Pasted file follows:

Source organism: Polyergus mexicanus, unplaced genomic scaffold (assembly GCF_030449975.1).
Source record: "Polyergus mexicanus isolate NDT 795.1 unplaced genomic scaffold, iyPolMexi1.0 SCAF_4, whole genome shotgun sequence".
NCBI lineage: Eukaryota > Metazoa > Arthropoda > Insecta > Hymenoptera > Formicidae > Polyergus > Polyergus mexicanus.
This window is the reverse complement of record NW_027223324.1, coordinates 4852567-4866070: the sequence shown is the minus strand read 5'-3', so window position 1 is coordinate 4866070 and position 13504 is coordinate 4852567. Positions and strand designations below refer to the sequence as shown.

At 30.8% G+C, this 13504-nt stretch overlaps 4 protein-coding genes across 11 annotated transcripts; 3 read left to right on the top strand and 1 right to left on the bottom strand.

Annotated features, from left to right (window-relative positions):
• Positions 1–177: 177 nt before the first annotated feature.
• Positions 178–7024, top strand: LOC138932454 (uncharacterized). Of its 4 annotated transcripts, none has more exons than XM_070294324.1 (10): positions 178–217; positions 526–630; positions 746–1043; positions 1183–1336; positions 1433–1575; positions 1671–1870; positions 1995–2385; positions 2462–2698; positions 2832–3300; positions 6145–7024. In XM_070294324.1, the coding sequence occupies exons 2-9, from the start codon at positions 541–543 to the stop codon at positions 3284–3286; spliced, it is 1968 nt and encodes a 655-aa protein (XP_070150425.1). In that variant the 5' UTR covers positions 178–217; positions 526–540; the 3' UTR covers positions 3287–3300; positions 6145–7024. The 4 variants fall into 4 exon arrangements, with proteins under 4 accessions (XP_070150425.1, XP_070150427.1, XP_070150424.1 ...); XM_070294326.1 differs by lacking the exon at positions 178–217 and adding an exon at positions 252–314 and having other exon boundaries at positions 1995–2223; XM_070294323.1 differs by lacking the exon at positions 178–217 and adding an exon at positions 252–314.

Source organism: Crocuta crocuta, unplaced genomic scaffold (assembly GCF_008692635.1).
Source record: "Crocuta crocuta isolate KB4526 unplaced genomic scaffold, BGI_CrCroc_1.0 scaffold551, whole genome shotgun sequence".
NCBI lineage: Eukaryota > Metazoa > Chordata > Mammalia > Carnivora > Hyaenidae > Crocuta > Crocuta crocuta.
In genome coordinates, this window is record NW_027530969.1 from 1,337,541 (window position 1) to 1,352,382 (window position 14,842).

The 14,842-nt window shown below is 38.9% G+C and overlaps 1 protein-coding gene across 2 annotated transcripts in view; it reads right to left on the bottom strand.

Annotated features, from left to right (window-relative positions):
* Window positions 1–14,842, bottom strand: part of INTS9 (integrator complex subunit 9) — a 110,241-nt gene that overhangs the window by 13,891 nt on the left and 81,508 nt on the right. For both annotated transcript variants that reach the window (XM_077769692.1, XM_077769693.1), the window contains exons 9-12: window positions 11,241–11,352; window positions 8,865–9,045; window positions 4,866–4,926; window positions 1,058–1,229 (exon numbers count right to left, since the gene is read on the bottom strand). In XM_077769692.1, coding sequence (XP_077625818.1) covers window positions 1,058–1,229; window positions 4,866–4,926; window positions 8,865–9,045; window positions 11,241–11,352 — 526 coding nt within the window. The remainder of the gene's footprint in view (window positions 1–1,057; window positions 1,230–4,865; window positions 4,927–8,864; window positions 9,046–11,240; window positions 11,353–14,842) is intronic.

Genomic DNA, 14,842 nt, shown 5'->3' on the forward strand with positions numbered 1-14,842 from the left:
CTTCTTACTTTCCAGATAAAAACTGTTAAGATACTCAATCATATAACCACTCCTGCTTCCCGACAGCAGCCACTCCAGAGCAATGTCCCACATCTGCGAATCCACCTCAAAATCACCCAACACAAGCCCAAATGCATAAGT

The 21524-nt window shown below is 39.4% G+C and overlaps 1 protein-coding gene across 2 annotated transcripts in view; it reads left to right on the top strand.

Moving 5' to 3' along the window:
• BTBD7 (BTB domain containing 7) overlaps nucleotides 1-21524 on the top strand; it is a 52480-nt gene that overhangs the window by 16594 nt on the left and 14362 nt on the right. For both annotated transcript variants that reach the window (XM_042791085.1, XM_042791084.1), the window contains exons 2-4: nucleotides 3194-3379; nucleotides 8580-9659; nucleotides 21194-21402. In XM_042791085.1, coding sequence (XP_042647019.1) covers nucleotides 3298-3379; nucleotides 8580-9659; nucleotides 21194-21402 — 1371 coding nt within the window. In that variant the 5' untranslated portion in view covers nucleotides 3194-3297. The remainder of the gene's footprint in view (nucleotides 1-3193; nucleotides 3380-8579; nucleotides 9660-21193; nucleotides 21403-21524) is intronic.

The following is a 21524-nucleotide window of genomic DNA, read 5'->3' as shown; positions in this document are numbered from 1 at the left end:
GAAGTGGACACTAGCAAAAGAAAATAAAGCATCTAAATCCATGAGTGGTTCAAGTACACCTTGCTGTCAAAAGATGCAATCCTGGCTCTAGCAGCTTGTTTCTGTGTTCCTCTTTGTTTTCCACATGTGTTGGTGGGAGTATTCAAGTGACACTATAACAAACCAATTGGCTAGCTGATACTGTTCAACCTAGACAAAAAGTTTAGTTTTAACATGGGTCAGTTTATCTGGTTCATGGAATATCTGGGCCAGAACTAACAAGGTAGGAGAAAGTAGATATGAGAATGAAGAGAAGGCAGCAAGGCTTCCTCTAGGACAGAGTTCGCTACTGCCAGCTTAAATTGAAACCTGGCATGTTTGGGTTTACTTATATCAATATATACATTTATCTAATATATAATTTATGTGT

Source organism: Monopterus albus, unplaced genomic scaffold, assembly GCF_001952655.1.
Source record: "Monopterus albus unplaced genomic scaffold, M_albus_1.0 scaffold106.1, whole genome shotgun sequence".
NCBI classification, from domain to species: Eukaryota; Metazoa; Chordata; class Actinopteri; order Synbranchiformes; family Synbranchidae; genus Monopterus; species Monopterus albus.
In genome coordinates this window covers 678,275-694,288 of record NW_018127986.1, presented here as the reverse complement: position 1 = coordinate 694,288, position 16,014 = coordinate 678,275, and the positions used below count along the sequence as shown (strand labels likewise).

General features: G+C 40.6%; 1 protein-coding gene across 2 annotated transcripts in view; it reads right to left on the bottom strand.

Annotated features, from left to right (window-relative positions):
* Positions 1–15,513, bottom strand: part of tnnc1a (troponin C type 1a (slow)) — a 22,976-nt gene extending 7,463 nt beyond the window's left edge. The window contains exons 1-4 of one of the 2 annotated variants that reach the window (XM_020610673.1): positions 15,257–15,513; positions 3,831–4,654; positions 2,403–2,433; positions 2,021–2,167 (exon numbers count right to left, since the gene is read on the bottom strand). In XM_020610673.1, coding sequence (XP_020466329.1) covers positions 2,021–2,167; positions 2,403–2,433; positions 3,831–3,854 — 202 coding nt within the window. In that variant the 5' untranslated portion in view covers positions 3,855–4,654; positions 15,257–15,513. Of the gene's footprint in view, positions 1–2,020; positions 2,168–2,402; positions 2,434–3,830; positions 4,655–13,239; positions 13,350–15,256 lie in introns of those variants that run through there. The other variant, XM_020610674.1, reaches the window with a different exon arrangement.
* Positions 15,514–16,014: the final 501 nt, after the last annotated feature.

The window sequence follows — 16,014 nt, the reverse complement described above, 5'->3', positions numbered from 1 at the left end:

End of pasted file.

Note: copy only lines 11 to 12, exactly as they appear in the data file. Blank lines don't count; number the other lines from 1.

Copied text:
NCBI lineage: Eukaryota > Metazoa > Chordata > Mammalia > Carnivora > Hyaenidae > Crocuta > Crocuta crocuta.
In genome coordinates, this window is record NW_027530969.1 from 1,337,541 (window position 1) to 1,352,382 (window position 14,842).